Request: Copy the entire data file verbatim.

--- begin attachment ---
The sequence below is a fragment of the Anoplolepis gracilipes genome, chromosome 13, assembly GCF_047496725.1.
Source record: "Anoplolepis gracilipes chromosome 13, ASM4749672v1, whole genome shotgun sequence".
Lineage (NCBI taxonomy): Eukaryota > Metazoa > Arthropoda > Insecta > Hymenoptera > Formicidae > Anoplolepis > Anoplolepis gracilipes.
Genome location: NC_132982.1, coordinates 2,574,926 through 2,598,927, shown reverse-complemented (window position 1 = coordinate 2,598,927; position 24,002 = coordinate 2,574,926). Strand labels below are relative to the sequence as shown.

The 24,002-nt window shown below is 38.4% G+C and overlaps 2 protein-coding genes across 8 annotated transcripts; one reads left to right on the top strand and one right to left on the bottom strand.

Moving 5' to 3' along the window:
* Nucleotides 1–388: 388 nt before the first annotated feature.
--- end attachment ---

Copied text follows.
The sequence below is a fragment of the Anoplolepis gracilipes genome, chromosome 13, assembly GCF_047496725.1.
Source record: "Anoplolepis gracilipes chromosome 13, ASM4749672v1, whole genome shotgun sequence".
Lineage (NCBI taxonomy): Eukaryota > Metazoa > Arthropoda > Insecta > Hymenoptera > Formicidae > Anoplolepis > Anoplolepis gracilipes.
Genome location: NC_132982.1, coordinates 2,574,926 through 2,598,927, shown reverse-complemented (window position 1 = coordinate 2,598,927; position 24,002 = coordinate 2,574,926). Strand labels below are relative to the sequence as shown.

The 24,002-nt window shown below is 38.4% G+C and overlaps 2 protein-coding genes across 8 annotated transcripts; one reads left to right on the top strand and one right to left on the bottom strand.

Moving 5' to 3' along the window:
* Nucleotides 1–388: 388 nt before the first annotated feature.